Adding dynamic styles to the editor

It’s simple enough to use add_editor_style to enqueue a stylesheet for your editor. The drawback to this is that you can’t dynamically update any of the CSS to reflect style changes made via the Customizer, e.g. different font choices or color combinations. So the second part of this post shows how you can dynamically add styles to the TinyMCE head. As I mentioned above, this is based on work by Matt Cromwell and Samuel Wood.

 * Adds styles from customizer to head of TinyMCE iframe.
 * @link
function showcase_add_editor_styles( $mceInit ) {
  // Add each style to this array
  $styles = array();
  $secondary_color = get_theme_mod( 'secondary-color' );
  if( $secondary_color ) {
    $styles[] = 'color: ' . esc_attr( $secondary_color );
 $typekit_kit = showcase_editor_use_typekit();
 if( $typekit_kit ) {
   $mod = get_theme_mod( 'typekit-font-family', '' );
   $styles[] = 'font-family: ' . $mod . ', sans-serif';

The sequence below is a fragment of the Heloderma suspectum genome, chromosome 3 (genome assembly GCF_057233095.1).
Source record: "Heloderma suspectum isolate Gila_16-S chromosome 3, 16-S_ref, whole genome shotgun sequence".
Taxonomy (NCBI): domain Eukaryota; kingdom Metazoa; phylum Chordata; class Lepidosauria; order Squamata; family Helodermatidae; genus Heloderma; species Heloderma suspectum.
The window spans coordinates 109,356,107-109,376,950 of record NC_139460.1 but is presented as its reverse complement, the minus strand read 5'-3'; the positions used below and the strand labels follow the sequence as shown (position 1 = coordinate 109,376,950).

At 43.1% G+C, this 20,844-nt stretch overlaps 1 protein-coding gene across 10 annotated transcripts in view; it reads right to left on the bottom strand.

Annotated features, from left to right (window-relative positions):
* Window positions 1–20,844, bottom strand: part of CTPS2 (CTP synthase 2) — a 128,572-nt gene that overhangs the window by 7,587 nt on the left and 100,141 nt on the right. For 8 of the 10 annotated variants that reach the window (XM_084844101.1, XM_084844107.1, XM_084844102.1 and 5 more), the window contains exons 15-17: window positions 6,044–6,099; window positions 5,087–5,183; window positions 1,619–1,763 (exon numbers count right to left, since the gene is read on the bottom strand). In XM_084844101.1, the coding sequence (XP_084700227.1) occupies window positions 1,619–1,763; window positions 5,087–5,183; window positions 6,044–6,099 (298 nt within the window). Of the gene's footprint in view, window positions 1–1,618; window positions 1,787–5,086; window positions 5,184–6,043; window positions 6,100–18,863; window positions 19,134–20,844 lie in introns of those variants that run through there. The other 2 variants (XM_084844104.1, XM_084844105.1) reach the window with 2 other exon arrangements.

// Join the $styles array using semi-colon as separator
 // Then add to style rule to pass back to TinyMCE
 $mce_styles = '.mce-content-body { ' . join( ';', $styles ) . ' }';
 // Add a style rule for link colors
 $primary_color = get_theme_mod( 'primary-color' );
 if( $primary_color ) {
   $mce_styles .= '.mce-content-body a { color: ' . $primary_color . ' }';
 // Pass new styles back to TinyMCE
 if ( ! isset( $mceInit['content_style'] ) ) {
   $mceInit['content_style'] = $mce_styles . ' ';
 } else {
   $mceInit['content_style'] .= ' ' . $mce_styles . ' ';
 return $mceInit;
add_filter( 'tiny_mce_before_init', 'showcase_add_editor_styles' );

I’ve modified this code so that I create an array of styles in the $styles variable. Each element is the style selector and declaration for different theme mods that are set in the Customizer. Once the array has been built, each element is joined using a semi-colon as the separator to create the CSS. This is passed back to the TinyMCE head using the $mceInit variable.

You can update this for your own Customizer options and style settings.

Front-end editing

I think that this method of editing in WordPress has a finite future. The Customizer and Gutenberg are making content writing much more of a WYSIWYG process and we’ll start to see far less separation between front-end and back-end in WordPress. But for now, the methods outlined above should improve the quality of editing within your theme for your end-user.